Lamentations 2 Covenantal Cursing.
This second lament focuses on the Lord’s wrath on the “daughter of Zion.” It begins with a general judgment on all nations from the Lord, but also includes the destruction not just of the city, but also of the temple in it (vv. 1-7). There is a uniqueness to the destruction of city and temple though, it does merit the covenantal judgment of the LORD (vv. 6-22). The marvel is that he did not withdraw his hand, so to speak, in consideration of city and temple. The LORD would use their enemies for this task (v. 7). As horrible as all this is, Jeremiah focused attention upon the worst judgment of all, the absence of the law-word of the covenant. “The law is no more, and her prophets find no vision from the LORD.”(v. 9a) Therefore, the elders cannot but sit “on the ground and keep silence.” (v. 10a) It was a time of mourning and sorrow (10b-12), without consolation or comfort, because there was no healer (v. 13).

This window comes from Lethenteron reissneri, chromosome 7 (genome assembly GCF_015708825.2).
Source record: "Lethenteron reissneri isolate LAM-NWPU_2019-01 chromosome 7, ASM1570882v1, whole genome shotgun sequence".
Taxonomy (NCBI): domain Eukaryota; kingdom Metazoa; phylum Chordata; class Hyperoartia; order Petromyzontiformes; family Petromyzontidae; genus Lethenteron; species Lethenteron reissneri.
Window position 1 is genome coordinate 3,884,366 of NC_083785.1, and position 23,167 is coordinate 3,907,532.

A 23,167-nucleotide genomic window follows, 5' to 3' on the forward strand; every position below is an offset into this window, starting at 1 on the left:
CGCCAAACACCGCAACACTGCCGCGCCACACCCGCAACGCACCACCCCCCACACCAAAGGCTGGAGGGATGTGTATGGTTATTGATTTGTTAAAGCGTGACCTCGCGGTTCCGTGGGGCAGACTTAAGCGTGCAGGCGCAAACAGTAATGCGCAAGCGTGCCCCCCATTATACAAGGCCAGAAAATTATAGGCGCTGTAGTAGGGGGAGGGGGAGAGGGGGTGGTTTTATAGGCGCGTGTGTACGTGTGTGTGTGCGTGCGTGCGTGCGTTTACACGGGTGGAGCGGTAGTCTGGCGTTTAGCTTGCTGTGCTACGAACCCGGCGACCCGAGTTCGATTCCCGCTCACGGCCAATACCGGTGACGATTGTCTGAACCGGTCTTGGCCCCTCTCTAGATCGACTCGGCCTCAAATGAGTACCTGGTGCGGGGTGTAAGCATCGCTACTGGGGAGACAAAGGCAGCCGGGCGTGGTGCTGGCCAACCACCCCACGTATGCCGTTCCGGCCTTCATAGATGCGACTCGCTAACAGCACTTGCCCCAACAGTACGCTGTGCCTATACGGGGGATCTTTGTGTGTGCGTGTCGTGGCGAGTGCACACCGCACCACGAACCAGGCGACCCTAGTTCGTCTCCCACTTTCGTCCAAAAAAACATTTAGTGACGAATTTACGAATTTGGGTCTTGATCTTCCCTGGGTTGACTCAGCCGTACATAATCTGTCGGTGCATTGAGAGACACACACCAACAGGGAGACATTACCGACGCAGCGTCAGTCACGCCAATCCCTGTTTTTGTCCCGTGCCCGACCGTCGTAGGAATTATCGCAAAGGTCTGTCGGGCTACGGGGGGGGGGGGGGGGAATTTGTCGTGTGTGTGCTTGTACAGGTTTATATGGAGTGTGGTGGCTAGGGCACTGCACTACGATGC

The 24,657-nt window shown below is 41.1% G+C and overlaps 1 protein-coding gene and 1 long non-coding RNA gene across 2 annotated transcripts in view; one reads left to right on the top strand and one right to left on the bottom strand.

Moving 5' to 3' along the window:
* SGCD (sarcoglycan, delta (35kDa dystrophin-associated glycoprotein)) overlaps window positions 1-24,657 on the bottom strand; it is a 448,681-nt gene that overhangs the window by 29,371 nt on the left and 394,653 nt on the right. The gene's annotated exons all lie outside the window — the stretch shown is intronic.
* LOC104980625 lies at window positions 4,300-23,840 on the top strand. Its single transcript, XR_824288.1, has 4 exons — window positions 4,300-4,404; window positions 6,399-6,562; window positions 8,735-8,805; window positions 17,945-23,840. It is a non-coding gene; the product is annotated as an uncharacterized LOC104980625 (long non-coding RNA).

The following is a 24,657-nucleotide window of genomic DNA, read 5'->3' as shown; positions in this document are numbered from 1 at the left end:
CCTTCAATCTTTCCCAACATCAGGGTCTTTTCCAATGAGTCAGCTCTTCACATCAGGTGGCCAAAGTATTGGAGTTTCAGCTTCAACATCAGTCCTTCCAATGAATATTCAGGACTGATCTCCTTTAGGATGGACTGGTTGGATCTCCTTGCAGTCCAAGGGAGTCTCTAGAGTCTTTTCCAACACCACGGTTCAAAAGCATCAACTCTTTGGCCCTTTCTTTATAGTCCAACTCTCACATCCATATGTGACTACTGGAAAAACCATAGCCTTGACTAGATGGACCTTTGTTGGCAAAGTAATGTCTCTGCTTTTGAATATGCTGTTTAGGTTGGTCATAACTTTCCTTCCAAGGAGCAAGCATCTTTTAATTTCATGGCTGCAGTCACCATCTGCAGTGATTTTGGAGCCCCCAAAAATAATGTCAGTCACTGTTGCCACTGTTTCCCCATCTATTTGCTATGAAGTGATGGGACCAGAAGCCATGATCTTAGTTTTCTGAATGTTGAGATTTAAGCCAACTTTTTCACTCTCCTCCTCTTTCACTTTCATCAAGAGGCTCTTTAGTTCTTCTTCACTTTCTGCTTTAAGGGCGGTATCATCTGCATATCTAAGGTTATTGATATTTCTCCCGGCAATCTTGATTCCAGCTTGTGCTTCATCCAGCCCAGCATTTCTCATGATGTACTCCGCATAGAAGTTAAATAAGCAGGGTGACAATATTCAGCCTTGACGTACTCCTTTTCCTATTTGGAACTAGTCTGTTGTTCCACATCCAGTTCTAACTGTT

This is what happens when leadership refuses to be subject to the word. They were using deceptive words, rather than uncovering iniquity, which would lead to reconciliation. Instead, they envisioned for the people “false prophecies and delusions (v. 14). They became the subjects of ridicule, not “the perfection of beauty, the joy of the whole earth.” (v. 15). This punishment was the LORD purposing to fulfill the curses of the covenant, “commanded in days of old” (v. 17 Cf. Dt. 28:15ff.). The plea is for them to avail themselves of prayer to the Lord, an invitation open to all (vv. 18-19). However, their request for mercy was to the LORD of the covenant, to at least spare women and children, priest and prophet, no doubt thinking that they needed a mediator for what was happening (vv. 20-22). However, it was largely due to the apostacy of the priests and prophets which led to the absence of a word from the LORD.